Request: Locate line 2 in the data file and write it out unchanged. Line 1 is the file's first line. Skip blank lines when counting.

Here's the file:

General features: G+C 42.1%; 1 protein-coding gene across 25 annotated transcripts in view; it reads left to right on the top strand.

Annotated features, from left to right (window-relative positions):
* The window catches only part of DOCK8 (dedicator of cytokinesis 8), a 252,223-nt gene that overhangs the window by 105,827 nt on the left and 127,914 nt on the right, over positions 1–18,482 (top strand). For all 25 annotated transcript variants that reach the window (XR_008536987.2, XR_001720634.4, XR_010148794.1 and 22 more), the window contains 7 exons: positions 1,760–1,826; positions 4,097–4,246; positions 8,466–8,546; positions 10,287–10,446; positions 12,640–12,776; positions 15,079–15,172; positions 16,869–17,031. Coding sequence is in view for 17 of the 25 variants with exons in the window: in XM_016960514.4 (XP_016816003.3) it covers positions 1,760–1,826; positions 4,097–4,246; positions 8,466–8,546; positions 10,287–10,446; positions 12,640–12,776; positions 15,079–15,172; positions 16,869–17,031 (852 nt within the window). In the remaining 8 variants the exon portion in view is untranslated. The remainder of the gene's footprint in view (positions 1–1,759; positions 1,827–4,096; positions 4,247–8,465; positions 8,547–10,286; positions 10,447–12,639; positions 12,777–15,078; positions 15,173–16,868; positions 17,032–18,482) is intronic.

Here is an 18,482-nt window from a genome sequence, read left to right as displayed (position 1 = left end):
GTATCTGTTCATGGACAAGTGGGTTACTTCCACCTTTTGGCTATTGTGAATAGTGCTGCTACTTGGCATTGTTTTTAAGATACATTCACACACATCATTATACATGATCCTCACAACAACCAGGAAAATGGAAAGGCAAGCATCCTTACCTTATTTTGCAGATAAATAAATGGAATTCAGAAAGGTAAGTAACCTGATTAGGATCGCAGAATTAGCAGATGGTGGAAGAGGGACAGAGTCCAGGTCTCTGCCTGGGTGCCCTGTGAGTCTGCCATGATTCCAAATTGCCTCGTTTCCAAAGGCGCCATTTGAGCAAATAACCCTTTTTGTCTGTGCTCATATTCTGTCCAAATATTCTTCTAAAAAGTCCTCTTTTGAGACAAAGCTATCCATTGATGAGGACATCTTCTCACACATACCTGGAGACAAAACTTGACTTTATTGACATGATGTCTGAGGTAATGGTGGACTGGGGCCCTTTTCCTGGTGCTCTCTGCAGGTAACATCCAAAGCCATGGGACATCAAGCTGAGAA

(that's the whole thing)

Annotated features, from left to right (window-relative positions):